California is bracing for a battle over Proposition 23. Bankrolled mostly by two Texas oil companies, Valero and Tesoro, this controversial measure on the November ballot would suspend the state's groundbreaking global warming laws before they go into effect and "terminate" the green legacy of Governor Arnold Schwarzegger. The Republican candidate, Meg Whitman, still hesitates to declare her position on this critical issue, while Democrat Jerry Brown is gung-ho against it.
Californians still view themselves as global trend-setters. Even though the bankrupt state is $20 billion in the red and its economy has dropped from ranking as the world's eighth largest down to 12th place, its blue-sky thinkers hanker for renewable energy and a boost in the green-job sector.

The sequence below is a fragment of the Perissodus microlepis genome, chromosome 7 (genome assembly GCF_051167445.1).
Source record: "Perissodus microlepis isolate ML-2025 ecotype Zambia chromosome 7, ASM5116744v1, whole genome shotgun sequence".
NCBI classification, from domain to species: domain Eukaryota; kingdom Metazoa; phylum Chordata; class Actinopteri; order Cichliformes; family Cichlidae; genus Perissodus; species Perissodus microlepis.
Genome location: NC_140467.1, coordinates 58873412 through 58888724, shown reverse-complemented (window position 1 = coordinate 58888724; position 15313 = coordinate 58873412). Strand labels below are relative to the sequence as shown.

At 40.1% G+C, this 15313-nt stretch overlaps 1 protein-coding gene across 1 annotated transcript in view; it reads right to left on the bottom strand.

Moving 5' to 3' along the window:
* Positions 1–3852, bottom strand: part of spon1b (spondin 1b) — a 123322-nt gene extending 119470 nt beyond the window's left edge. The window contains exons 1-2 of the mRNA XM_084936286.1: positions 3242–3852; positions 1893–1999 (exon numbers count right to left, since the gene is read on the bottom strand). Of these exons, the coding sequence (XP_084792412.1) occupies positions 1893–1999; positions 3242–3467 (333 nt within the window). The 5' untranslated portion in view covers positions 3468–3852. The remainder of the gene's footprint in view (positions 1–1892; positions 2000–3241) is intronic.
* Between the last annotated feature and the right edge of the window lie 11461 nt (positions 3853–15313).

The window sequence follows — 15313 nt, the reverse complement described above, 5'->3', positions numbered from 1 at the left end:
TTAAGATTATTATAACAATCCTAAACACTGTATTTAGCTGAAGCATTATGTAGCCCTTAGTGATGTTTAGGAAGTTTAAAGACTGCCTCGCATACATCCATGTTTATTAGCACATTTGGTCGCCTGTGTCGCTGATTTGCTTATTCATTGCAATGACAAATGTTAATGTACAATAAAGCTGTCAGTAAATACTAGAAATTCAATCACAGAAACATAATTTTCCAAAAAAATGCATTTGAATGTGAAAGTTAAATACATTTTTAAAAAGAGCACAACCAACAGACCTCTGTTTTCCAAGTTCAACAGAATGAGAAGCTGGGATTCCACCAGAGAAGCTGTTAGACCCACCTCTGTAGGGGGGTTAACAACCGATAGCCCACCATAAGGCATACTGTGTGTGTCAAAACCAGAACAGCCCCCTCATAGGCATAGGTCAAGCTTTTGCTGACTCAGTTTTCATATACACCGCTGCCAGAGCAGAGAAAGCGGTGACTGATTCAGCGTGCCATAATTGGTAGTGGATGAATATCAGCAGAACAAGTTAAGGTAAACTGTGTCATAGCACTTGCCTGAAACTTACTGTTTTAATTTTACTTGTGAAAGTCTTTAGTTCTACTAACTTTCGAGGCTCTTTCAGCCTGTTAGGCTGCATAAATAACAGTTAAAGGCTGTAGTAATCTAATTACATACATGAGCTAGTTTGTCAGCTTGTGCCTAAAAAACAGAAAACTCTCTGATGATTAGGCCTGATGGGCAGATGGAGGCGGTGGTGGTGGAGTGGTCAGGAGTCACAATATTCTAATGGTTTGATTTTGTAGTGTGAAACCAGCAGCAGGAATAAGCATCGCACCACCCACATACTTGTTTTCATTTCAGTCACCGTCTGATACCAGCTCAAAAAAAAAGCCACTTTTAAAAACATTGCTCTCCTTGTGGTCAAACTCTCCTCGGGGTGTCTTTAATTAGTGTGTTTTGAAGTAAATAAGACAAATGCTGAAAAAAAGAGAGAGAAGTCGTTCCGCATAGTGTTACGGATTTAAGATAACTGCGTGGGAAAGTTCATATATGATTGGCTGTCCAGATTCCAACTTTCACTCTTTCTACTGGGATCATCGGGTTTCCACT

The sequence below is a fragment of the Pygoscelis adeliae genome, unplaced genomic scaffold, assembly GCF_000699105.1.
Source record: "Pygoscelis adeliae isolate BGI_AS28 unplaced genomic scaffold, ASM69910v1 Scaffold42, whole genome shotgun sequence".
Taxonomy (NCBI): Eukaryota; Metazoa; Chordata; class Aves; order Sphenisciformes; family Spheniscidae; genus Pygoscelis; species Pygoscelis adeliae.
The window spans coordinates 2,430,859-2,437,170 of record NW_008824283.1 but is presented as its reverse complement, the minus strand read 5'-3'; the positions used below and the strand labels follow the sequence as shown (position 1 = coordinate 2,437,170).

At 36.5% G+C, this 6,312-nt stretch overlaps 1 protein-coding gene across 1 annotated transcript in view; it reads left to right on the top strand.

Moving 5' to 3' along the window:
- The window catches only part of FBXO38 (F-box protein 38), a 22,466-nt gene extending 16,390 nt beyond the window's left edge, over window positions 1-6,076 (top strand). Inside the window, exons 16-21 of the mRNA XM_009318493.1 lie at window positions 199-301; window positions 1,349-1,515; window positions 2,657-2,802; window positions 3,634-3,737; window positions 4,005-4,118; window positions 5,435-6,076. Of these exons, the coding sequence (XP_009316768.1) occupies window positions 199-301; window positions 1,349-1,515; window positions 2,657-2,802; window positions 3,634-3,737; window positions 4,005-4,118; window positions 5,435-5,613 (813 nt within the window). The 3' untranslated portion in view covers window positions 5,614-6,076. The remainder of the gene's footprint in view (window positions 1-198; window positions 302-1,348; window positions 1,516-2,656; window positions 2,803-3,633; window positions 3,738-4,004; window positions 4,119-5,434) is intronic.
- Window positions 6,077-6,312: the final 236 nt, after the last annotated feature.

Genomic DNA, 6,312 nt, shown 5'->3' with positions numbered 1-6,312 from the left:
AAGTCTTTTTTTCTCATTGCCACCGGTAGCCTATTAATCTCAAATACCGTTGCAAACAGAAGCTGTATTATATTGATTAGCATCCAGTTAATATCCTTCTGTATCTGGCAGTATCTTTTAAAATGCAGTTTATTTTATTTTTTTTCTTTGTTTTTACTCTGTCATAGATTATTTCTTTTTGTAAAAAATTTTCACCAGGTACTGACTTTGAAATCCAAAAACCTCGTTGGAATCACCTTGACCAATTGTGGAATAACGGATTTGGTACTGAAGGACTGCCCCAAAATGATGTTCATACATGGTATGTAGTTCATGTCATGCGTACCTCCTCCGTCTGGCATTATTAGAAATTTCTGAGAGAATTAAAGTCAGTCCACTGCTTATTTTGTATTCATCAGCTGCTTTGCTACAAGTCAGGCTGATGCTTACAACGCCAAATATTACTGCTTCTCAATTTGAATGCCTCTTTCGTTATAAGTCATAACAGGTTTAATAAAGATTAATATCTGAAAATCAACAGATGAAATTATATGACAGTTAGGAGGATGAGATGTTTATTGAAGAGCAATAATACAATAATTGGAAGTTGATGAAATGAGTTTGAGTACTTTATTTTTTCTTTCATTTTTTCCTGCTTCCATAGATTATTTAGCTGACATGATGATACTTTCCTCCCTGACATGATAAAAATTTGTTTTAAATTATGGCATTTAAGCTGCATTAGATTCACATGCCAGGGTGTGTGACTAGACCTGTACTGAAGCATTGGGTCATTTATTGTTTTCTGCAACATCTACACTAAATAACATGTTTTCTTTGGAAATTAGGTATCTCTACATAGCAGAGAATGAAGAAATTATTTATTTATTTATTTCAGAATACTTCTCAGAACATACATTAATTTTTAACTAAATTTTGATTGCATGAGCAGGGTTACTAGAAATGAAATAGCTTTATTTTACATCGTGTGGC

Most of California's consumer-protection measures, such as a cigarette-smoking ban in public places or mandatory smog regulators on cars, eventually go mainstream and are adopted in much of the United States. Whether this can happen with climate legislation, despite the economic downturn, remains to be seen.
Over on China Dialogue, an innovative website where China and the world discuss the environment, the Proposition 23 campaign is closely watched by academics, ecologists and alternative energy advocates. If passed, the so-called California Jobs Initiative, aka Dirty Energy Initiative, may have an adverse effect on the West Coast's green industry. The "Californication" of the Kyoto Protocol was seen by many as highly desirable, and Beijing reportedly will soon launch its own domestic carbon-trading program inspired by California's AB 23.
Governor Schwarzenegger's trade overtures to China's Jiangsu province, as well as to other foreign countries and provinces, have already yielded international collaboration in green technology for energy efficiency, but uncertainty over California's future energy policies is likely to hinder planning for new projects.